– AJBotha
    Apr 8, 2015 at 9:57

That blue board looks like a variant of Sparkfun USB to Serial Breakout https://www.sparkfun.com/products/12731 using the FTDIchip.com FT232RL in 28SSOP package. This particular board appears to be Folger Technologies http://folger-technologies-llc.myshopify.com/products/3-3v-5-5v-ft232rl-ftdi-usb-to-ttl-serial-adapter-module-for-arduino-mini-port?variant=823021539 They don't talk much about the board's specs, but it's probably just about like all the other FT232R USB breakout boards.

FT232R datasheet available from manufacturer: http://www.ftdichip.com/Support/Documents/DataSheets/ICs/DS_FT232R.pdf

Verify the cmos/ttl TX transmit output from ATmega328 is driving the cmos/ttl RX receive input on the FT232R, and the cmos/ttl TX output from FT232R is driving the cmos/ttl RX input of ATmega328. (The most common mistake with serial UART is connecting TX to TX.)

At 9600 baud (8 bits, no parity, 1 start bit, 1 stop bit), each character takes 10/9600 = 1.042msec to transmit, and 26 characters should take about 27msec. Can you beg/borrow an oscilloscope to look at the TX signal? That's about the only way to figure out what's happening here.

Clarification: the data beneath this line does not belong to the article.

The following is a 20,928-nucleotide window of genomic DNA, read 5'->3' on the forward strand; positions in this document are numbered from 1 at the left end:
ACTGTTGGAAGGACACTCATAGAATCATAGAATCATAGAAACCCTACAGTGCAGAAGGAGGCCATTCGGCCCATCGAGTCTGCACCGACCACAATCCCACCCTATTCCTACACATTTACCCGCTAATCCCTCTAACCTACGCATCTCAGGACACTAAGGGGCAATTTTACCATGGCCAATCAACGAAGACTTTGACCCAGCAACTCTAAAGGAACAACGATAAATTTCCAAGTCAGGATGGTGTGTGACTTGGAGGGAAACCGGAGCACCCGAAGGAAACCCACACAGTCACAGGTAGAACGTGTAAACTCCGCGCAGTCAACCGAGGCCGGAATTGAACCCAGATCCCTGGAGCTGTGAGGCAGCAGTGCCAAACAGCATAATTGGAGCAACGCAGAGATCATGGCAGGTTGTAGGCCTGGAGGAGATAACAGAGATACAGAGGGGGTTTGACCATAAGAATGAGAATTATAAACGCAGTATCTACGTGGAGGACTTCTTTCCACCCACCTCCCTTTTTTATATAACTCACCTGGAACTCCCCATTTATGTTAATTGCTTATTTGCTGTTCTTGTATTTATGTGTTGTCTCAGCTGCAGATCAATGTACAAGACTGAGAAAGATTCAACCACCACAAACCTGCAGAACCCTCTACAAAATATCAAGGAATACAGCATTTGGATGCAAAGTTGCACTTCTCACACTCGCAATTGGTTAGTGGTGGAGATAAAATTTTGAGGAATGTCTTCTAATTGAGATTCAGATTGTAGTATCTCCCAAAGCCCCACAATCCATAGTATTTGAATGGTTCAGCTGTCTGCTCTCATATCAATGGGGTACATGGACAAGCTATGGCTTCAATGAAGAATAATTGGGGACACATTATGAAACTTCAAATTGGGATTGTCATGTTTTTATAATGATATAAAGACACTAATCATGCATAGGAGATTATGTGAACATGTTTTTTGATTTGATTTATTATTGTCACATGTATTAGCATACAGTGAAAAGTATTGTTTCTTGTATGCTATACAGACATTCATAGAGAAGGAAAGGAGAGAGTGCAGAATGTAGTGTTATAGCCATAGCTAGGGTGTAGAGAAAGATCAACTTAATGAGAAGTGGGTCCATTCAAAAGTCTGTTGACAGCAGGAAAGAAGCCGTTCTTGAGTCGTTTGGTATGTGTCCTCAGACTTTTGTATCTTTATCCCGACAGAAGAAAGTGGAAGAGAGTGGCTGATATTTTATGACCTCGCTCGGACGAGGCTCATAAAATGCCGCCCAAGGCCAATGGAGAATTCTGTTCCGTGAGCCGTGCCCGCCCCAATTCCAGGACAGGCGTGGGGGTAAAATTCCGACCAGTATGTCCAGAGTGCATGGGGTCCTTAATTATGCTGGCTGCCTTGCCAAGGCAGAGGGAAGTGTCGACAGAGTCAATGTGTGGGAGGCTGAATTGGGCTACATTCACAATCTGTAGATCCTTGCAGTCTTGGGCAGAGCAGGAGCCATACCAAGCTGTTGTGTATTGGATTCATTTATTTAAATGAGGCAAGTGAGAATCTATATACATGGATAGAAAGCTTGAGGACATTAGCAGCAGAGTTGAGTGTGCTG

I've never seen a high frequency crystal oscillator ever work on a white solderless breadboard -- there's often significant parasitic capacitance that causes undesired loading effects at higher frequencies. You might want to consider (dare I say it?) trying your firmware on one of the commonly available Arduino boards -- since you already know more about electronics than the target Arduino user, you can load your own custom firmware, you don't have to use their IDE / bootloader / shields / etc. Having a tested/true PCB layout should perform better than a solderless breadboard. Sparkfun sells an Arduino Pro Mini 328 that has a much nicer form factor, that you could actually plug into a breadboard, but that has the crystal oscillator circuit on a PCB layout. https://www.sparkfun.com/products/11114

  • \$\begingroup\$ Appreciate the reply. I've got RX crossed over to TX (tried it the other way, but then I get nothing). Sounds like a scope is the next order of business. \$\endgroup\$
    – Steve
    Apr 2, 2015 at 5:03